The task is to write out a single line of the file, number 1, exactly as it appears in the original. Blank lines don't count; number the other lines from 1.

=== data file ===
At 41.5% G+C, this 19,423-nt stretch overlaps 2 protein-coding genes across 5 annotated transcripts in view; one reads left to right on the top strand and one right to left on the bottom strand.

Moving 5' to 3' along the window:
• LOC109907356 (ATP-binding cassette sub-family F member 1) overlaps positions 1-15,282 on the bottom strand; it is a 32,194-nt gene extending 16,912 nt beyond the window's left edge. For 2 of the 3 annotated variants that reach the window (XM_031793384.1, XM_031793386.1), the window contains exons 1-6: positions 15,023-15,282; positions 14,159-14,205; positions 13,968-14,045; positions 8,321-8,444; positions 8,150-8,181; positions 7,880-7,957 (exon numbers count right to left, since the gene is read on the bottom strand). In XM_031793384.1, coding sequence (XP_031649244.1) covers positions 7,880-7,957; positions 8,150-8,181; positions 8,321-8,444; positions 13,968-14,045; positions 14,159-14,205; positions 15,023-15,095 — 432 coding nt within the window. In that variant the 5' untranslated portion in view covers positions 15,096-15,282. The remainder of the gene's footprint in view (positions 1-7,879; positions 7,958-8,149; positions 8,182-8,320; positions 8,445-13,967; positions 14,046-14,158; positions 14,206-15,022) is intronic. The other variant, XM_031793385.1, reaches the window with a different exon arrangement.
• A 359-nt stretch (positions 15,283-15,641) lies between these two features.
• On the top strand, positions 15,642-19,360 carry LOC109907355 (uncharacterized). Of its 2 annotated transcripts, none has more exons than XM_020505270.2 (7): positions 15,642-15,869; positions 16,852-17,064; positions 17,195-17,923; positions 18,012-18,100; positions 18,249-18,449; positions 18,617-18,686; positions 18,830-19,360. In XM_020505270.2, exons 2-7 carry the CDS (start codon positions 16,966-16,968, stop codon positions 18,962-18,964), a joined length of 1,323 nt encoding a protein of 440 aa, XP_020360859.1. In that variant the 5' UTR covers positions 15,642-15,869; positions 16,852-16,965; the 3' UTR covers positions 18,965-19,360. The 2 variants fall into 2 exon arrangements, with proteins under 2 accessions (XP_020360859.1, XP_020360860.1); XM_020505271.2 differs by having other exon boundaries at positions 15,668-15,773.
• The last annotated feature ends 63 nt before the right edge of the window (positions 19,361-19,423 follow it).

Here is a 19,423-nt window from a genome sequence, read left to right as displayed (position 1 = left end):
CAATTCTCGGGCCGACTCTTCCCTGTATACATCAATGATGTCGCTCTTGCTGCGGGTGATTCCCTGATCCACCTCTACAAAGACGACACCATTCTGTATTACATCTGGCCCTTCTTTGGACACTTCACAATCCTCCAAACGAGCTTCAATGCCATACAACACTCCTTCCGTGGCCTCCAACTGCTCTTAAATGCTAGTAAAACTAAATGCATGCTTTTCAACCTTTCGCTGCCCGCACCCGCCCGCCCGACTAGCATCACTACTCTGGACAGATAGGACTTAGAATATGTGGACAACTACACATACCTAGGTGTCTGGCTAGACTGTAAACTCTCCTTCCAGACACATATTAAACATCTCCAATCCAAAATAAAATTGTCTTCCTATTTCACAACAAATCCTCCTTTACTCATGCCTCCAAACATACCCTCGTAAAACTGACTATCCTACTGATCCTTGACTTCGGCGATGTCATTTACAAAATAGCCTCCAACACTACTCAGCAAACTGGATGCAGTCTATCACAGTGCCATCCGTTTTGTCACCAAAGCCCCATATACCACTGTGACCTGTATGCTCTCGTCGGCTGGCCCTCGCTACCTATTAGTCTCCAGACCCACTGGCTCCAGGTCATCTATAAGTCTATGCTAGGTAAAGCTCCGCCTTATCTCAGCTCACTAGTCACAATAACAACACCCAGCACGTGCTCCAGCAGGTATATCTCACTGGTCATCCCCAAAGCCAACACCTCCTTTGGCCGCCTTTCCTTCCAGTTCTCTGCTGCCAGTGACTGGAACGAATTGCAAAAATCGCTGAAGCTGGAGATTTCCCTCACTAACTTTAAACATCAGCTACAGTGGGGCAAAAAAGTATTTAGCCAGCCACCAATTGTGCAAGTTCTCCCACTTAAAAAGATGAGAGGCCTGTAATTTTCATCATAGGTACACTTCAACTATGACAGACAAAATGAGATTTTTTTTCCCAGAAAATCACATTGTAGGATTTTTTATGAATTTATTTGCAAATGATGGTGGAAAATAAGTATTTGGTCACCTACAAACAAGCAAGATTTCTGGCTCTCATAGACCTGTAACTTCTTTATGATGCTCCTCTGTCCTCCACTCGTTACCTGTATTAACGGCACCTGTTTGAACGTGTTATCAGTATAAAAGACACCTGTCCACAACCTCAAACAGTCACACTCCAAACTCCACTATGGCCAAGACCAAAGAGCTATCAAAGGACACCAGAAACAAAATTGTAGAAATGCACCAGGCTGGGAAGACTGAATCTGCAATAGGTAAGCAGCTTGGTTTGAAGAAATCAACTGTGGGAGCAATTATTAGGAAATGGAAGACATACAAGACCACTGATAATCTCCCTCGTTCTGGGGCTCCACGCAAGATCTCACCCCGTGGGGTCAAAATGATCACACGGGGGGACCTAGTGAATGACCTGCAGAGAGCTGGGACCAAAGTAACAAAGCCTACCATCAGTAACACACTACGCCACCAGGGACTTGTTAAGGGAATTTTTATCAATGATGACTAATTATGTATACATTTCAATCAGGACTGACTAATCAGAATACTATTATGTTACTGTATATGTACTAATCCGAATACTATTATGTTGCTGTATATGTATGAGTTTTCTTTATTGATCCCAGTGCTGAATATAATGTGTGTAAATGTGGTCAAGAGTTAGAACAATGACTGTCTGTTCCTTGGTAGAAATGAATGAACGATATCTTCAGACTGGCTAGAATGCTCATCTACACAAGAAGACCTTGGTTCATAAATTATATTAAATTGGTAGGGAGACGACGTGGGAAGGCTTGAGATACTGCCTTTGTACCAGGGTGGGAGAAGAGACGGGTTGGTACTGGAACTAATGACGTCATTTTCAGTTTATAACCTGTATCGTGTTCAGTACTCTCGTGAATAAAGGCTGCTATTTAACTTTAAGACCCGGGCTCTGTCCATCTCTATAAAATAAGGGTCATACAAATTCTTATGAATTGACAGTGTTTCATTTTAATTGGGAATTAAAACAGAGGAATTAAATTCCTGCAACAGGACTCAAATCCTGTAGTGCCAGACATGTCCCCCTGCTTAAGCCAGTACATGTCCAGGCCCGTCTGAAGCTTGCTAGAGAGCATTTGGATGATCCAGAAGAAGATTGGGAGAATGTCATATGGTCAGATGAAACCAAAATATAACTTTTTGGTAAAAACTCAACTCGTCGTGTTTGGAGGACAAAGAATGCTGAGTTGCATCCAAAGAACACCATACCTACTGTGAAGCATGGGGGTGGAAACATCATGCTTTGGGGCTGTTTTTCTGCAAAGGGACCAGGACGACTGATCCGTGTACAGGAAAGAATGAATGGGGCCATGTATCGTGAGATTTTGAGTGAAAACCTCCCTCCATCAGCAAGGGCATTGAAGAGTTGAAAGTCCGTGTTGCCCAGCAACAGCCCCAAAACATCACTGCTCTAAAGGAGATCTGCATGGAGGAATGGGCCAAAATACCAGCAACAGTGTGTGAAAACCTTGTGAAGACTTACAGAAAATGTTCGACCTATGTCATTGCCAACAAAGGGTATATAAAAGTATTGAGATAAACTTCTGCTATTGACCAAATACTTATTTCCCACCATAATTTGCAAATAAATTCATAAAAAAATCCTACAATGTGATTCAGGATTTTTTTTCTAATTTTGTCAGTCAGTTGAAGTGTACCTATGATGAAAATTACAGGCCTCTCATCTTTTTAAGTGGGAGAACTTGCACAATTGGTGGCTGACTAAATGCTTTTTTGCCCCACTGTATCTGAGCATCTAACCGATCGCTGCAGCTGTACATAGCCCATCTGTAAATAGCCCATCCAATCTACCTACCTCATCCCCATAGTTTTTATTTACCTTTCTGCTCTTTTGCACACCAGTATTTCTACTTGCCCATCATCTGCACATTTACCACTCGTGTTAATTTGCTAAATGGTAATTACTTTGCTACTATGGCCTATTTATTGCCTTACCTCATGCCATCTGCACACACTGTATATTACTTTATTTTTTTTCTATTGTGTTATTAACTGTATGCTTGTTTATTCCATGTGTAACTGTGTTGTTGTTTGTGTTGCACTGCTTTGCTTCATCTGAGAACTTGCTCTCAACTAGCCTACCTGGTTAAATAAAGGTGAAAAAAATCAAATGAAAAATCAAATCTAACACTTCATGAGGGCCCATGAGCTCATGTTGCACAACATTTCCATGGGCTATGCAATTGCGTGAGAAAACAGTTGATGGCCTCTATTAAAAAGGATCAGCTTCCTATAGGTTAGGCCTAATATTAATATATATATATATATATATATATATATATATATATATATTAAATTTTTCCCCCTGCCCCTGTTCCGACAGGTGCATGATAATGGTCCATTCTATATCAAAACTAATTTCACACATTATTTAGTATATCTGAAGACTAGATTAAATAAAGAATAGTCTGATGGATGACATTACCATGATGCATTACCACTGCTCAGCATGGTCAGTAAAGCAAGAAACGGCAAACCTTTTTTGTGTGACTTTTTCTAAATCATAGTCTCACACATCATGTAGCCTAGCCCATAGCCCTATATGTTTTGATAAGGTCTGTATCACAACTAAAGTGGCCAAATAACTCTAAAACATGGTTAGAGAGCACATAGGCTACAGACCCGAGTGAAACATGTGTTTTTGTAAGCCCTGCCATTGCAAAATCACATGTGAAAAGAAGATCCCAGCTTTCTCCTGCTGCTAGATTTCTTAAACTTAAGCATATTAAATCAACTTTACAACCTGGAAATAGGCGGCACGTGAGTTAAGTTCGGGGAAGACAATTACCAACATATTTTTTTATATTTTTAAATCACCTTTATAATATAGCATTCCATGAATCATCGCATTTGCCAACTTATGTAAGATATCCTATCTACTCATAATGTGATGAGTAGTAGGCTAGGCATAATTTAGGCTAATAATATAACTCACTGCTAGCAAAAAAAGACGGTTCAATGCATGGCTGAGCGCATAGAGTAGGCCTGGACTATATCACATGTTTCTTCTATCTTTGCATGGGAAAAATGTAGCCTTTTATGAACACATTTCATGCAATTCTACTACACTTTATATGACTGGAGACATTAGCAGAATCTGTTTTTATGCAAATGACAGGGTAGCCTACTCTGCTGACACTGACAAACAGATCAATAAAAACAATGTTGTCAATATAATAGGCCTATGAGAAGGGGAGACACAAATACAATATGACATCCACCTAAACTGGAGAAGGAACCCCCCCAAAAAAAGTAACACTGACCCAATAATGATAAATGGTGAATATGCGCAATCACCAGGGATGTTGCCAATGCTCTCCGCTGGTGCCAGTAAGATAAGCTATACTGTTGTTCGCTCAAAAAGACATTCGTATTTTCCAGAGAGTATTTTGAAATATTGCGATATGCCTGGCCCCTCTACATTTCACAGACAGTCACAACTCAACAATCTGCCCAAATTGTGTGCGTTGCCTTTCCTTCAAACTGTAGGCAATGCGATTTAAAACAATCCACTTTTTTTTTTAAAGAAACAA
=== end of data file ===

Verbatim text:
At 41.5% G+C, this 19,423-nt stretch overlaps 2 protein-coding genes across 5 annotated transcripts in view; one reads left to right on the top strand and one right to left on the bottom strand.